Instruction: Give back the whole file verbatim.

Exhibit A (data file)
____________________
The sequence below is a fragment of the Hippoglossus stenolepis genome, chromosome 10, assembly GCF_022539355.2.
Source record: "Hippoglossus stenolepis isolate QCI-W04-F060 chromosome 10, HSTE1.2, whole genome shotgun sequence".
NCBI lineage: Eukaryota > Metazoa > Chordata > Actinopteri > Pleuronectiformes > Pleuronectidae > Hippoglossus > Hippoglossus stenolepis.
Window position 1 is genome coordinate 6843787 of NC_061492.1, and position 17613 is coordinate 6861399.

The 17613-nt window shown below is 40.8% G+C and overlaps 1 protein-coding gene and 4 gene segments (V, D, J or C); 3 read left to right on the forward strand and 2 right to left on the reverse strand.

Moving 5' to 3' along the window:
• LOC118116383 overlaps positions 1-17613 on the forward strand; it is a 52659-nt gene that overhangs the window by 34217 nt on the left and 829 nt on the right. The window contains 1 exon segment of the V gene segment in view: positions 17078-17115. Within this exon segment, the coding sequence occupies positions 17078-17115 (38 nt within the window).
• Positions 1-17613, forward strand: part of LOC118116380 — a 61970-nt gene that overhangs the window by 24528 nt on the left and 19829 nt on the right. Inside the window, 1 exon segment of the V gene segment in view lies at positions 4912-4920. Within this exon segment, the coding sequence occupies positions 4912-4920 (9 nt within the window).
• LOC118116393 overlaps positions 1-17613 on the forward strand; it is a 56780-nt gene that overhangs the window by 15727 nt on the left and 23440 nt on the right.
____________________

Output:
The sequence below is a fragment of the Hippoglossus stenolepis genome, chromosome 10, assembly GCF_022539355.2.
Source record: "Hippoglossus stenolepis isolate QCI-W04-F060 chromosome 10, HSTE1.2, whole genome shotgun sequence".
NCBI lineage: Eukaryota > Metazoa > Chordata > Actinopteri > Pleuronectiformes > Pleuronectidae > Hippoglossus > Hippoglossus stenolepis.
Window position 1 is genome coordinate 6843787 of NC_061492.1, and position 17613 is coordinate 6861399.

The 17613-nt window shown below is 40.8% G+C and overlaps 1 protein-coding gene and 4 gene segments (V, D, J or C); 3 read left to right on the forward strand and 2 right to left on the reverse strand.

Moving 5' to 3' along the window:
• LOC118116383 overlaps positions 1-17613 on the forward strand; it is a 52659-nt gene that overhangs the window by 34217 nt on the left and 829 nt on the right. The window contains 1 exon segment of the V gene segment in view: positions 17078-17115. Within this exon segment, the coding sequence occupies positions 17078-17115 (38 nt within the window).
• Positions 1-17613, forward strand: part of LOC118116380 — a 61970-nt gene that overhangs the window by 24528 nt on the left and 19829 nt on the right. Inside the window, 1 exon segment of the V gene segment in view lies at positions 4912-4920. Within this exon segment, the coding sequence occupies positions 4912-4920 (9 nt within the window).
• LOC118116393 overlaps positions 1-17613 on the forward strand; it is a 56780-nt gene that overhangs the window by 15727 nt on the left and 23440 nt on the right.